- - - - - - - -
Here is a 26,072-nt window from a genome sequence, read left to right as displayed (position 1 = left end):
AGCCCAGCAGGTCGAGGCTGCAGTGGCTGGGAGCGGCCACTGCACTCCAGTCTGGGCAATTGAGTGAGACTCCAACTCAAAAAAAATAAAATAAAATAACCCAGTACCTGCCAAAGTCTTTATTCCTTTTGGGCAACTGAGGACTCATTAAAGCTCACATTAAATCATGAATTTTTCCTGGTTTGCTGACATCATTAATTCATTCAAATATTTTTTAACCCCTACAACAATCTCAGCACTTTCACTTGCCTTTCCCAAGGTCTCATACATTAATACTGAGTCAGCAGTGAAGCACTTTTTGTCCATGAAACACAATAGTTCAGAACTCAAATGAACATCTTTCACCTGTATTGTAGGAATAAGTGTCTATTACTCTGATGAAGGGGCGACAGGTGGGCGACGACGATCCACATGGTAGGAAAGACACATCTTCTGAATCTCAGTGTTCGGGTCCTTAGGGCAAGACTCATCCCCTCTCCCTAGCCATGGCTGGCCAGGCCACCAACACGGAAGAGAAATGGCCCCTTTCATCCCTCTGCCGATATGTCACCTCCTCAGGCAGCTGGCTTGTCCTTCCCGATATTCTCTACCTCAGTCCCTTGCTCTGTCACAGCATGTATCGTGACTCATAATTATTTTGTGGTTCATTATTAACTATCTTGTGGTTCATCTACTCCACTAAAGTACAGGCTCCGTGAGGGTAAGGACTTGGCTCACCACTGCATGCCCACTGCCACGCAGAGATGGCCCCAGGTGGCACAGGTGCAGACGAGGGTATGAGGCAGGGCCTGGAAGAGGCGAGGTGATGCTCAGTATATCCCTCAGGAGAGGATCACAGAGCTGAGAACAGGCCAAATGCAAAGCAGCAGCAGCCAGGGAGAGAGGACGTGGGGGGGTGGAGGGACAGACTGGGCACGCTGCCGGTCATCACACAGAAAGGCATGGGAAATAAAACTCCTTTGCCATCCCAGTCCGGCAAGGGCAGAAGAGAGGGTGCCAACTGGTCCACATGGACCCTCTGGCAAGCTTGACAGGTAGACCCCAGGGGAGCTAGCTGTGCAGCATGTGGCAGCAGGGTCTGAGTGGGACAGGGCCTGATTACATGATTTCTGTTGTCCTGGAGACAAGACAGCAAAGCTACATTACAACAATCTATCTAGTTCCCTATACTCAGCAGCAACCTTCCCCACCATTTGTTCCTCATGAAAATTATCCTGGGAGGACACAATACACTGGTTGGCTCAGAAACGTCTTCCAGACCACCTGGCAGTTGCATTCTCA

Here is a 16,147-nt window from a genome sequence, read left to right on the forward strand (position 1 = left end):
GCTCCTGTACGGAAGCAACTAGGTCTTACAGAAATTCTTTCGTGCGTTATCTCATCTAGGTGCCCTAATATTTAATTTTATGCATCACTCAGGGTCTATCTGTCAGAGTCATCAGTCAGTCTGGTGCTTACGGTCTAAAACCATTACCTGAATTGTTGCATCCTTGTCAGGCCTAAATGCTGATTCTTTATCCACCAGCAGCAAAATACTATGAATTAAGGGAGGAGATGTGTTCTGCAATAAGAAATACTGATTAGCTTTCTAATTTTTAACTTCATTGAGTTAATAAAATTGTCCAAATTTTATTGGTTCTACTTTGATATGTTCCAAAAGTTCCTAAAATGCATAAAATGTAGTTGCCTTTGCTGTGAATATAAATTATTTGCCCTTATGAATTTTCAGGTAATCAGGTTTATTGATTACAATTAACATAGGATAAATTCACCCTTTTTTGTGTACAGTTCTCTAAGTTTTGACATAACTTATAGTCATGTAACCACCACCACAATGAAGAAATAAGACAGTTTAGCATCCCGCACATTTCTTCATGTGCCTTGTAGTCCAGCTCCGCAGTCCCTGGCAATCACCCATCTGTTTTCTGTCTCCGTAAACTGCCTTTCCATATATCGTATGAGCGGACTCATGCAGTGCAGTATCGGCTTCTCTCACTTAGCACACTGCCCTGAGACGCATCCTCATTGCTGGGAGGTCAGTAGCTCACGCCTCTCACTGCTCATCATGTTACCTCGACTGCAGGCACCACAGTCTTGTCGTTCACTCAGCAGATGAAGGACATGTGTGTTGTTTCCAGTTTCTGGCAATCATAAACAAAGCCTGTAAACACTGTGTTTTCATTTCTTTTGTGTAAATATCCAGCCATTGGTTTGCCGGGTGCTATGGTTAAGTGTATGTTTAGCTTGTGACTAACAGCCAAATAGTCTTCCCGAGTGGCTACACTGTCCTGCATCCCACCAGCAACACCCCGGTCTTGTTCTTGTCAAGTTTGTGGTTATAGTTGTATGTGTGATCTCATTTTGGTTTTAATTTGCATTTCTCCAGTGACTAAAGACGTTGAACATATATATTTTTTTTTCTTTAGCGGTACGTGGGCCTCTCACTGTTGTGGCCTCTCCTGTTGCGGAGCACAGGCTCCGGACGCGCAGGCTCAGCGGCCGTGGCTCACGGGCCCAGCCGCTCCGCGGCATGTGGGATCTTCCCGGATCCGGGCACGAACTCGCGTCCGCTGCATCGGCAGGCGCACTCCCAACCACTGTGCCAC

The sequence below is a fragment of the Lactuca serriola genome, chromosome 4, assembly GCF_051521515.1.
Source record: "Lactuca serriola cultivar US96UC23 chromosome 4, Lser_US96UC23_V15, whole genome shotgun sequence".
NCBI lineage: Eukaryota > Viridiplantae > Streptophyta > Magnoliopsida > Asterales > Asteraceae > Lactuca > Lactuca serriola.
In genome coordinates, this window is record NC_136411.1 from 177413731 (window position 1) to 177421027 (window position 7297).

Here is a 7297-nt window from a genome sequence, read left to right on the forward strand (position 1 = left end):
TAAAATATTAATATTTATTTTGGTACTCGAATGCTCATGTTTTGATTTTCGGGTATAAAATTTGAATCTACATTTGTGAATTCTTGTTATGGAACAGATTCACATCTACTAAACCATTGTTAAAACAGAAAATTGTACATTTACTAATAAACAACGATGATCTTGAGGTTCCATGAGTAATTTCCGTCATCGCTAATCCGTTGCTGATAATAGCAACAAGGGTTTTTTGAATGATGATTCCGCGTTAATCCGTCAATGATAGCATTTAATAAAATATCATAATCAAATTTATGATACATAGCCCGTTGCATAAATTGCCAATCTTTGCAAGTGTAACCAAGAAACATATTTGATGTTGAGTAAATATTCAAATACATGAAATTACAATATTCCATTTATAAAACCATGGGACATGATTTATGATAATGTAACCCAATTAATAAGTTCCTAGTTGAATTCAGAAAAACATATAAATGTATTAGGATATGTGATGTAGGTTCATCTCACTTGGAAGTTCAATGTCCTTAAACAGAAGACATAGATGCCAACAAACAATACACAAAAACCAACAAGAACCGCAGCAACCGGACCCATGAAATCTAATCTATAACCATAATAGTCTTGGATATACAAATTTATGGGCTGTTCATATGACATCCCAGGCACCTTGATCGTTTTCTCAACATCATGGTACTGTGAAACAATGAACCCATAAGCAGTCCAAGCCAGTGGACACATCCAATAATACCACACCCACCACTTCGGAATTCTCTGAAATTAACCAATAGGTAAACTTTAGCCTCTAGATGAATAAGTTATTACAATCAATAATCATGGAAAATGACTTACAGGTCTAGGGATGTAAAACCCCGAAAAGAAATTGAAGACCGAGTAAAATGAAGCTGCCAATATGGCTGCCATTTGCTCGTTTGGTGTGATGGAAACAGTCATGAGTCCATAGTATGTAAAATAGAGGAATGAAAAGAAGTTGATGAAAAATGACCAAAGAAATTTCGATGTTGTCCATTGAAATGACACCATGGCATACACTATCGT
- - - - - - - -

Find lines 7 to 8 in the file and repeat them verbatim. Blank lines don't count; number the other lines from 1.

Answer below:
NCBI lineage: Eukaryota > Viridiplantae > Streptophyta > Magnoliopsida > Asterales > Asteraceae > Lactuca > Lactuca serriola.
In genome coordinates, this window is record NC_136411.1 from 177413731 (window position 1) to 177421027 (window position 7297).